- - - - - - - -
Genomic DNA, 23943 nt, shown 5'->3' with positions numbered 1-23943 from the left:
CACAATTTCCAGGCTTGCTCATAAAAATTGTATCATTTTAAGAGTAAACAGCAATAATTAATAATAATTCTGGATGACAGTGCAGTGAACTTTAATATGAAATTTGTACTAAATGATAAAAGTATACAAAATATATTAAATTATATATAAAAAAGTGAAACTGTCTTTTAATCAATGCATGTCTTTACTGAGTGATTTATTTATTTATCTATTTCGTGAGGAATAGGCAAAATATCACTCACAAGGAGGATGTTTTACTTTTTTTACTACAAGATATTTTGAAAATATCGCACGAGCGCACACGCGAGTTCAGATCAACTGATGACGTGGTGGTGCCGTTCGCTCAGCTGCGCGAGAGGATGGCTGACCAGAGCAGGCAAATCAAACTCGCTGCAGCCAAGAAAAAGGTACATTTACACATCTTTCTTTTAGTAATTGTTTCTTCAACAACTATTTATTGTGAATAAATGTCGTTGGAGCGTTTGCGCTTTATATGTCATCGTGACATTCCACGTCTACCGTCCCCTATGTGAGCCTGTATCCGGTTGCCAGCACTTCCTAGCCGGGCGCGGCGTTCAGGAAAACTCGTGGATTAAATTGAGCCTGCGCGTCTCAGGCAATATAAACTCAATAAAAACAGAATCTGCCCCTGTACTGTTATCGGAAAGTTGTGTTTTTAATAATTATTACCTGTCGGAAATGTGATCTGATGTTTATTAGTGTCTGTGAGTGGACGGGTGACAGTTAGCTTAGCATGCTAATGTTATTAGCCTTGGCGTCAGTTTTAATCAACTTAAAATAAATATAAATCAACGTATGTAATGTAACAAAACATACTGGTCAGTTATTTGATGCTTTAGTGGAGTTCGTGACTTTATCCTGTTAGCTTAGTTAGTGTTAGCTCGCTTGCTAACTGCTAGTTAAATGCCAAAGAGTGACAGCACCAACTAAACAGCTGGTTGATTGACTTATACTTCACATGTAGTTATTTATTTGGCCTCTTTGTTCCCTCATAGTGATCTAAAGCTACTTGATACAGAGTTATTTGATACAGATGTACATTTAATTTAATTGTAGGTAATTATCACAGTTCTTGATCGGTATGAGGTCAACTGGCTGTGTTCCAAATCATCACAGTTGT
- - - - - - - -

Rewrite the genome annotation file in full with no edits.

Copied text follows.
Genomic DNA, 23943 nt, shown 5'->3' with positions numbered 1-23943 from the left:
CACAATTTCCAGGCTTGCTCATAAAAATTGTATCATTTTAAGAGTAAACAGCAATAATTAATAATAATTCTGGATGACAGTGCAGTGAACTTTAATATGAAATTTGTACTAAATGATAAAAGTATACAAAATATATTAAATTATATATAAAAAAGTGAAACTGTCTTTTAATCAATGCATGTCTTTACTGAGTGATTTATTTATTTATCTATTTCGTGAGGAATAGGCAAAATATCACTCACAAGGAGGATGTTTTACTTTTTTTACTACAAGATATTTTGAAAATATCGCACGAGCGCACACGCGAGTTCAGATCAACTGATGACGTGGTGGTGCCGTTCGCTCAGCTGCGCGAGAGGATGGCTGACCAGAGCAGGCAAATCAAACTCGCTGCAGCCAAGAAAAAGGTACATTTACACATCTTTCTTTTAGTAATTGTTTCTTCAACAACTATTTATTGTGAATAAATGTCGTTGGAGCGTTTGCGCTTTATATGTCATCGTGACATTCCACGTCTACCGTCCCCTATGTGAGCCTGTATCCGGTTGCCAGCACTTCCTAGCCGGGCGCGGCGTTCAGGAAAACTCGTGGATTAAATTGAGCCTGCGCGTCTCAGGCAATATAAACTCAATAAAAACAGAATCTGCCCCTGTACTGTTATCGGAAAGTTGTGTTTTTAATAATTATTACCTGTCGGAAATGTGATCTGATGTTTATTAGTGTCTGTGAGTGGACGGGTGACAGTTAGCTTAGCATGCTAATGTTATTAGCCTTGGCGTCAGTTTTAATCAACTTAAAATAAATATAAATCAACGTATGTAATGTAACAAAACATACTGGTCAGTTATTTGATGCTTTAGTGGAGTTCGTGACTTTATCCTGTTAGCTTAGTTAGTGTTAGCTCGCTTGCTAACTGCTAGTTAAATGCCAAAGAGTGACAGCACCAACTAAACAGCTGGTTGATTGACTTATACTTCACATGTAGTTATTTATTTGGCCTCTTTGTTCCCTCATAGTGATCTAAAGCTACTTGATACAGAGTTATTTGATACAGATGTACATTTAATTTAATTGTAGGTAATTATCACAGTTCTTGATCGGTATGAGGTCAACTGGCTGTGTTCCAAATCATCACAGTTGT